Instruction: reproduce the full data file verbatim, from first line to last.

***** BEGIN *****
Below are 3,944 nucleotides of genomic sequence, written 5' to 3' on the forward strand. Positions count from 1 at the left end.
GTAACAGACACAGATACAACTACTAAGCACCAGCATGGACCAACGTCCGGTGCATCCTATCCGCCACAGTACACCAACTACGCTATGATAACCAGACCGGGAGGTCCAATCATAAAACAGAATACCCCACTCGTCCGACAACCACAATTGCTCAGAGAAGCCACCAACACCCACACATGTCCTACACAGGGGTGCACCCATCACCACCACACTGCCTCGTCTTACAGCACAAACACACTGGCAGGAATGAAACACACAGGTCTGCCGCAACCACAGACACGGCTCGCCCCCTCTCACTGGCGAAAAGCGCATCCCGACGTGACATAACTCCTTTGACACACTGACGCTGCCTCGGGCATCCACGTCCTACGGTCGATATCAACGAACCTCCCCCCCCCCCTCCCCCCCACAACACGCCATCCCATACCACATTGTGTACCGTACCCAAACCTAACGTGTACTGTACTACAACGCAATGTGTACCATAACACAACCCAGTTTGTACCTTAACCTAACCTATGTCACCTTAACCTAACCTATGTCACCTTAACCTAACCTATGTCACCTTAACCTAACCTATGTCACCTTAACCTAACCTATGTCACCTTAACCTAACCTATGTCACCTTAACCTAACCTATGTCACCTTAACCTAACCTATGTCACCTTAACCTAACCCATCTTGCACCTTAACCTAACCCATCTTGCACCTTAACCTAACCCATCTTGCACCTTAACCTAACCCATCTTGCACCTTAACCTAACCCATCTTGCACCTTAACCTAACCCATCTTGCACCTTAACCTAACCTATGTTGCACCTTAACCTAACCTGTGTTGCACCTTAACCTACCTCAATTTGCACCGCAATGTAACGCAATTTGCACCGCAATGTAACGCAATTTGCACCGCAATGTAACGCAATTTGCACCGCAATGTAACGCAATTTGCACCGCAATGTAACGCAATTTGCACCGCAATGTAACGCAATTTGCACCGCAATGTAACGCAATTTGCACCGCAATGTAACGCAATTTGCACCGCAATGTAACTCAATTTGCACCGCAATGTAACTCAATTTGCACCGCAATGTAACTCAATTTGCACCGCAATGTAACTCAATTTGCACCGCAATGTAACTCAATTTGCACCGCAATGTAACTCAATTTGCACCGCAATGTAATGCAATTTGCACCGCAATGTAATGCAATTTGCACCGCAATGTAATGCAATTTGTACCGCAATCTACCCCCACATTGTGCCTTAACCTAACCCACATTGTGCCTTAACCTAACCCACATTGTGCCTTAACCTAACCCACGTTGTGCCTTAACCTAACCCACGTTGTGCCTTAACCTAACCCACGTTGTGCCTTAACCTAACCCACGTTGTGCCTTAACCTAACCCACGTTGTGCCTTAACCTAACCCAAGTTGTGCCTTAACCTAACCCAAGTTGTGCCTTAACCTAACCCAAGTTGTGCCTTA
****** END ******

Below are 3,944 nucleotides of genomic sequence, written 5' to 3' on the forward strand. Positions count from 1 at the left end.
GTAACAGACACAGATACAACTACTAAGCACCAGCATGGACCAACGTCCGGTGCATCCTATCCGCCACAGTACACCAACTACGCTATGATAACCAGACCGGGAGGTCCAATCATAAAACAGAATACCCCACTCGTCCGACAACCACAATTGCTCAGAGAAGCCACCAACACCCACACATGTCCTACACAGGGGTGCACCCATCACCACCACACTGCCTCGTCTTACAGCACAAACACACTGGCAGGAATGAAACACACAGGTCTGCCGCAACCACAGACACGGCTCGCCCCCTCTCACTGGCGAAAAGCGCATCCCGACGTGACATAACTCCTTTGACACACTGACGCTGCCTCGGGCATCCACGTCCTACGGTCGATATCAACGAACCTCCCCCCCCCCCTCCCCCCCACAACACGCCATCCCATACCACATTGTGTACCGTACCCAAACCTAACGTGTACTGTACTACAACGCAATGTGTACCATAACACAACCCAGTTTGTACCTTAACCTAACCTATGTCACCTTAACCTAACCTATGTCACCTTAACCTAACCTATGTCACCTTAACCTAACCTATGTCACCTTAACCTAACCTATGTCACCTTAACCTAACCTATGTCACCTTAACCTAACCTATGTCACCTTAACCTAACCTATGTCACCTTAACCTAACCCATCTTGCACCTTAACCTAACCCATCTTGCACCTTAACCTAACCCATCTTGCACCTTAACCTAACCCATCTTGCACCTTAACCTAACCCATCTTGCACCTTAACCTAACCCATCTTGCACCTTAACCTAACCTATGTTGCACCTTAACCTAACCTGTGTTGCACCTTAACCTACCTCAATTTGCACCGCAATGTAACGCAATTTGCACCGCAATGTAACGCAATTTGCACCGCAATGTAACGCAATTTGCACCGCAATGTAACGCAATTTGCACCGCAATGTAACGCAATTTGCACCGCAATGTAACGCAATTTGCACCGCAATGTAACGCAATTTGCACCGCAATGTAACGCAATTTGCACCGCAATGTAACTCAATTTGCACCGCAATGTAACTCAATTTGCACCGCAATGTAACTCAATTTGCACCGCAATGTAACTCAATTTGCACCGCAATGTAACTCAATTTGCACCGCAATGTAACTCAATTTGCACCGCAATGTAATGCAATTTGCACCGCAATGTAATGCAATTTGCACCGCAATGTAATGCAATTTGTACCGCAATCTACCCCCACATTGTGCCTTAACCTAACCCACATTGTGCCTTAACCTAACCCACATTGTGCCTTAACCTAACCCACGTTGTGCCTTAACCTAACCCACGTTGTGCCTTAACCTAACCCACGTTGTGCCTTAACCTAACCCACGTTGTGCCTTAACCTAACCCACGTTGTGCCTTAACCTAACCCAAGTTGTGCCTTAACCTAACCCAAGTTGTGCCTTAACCTAACCCAAGTTGTGCCTTA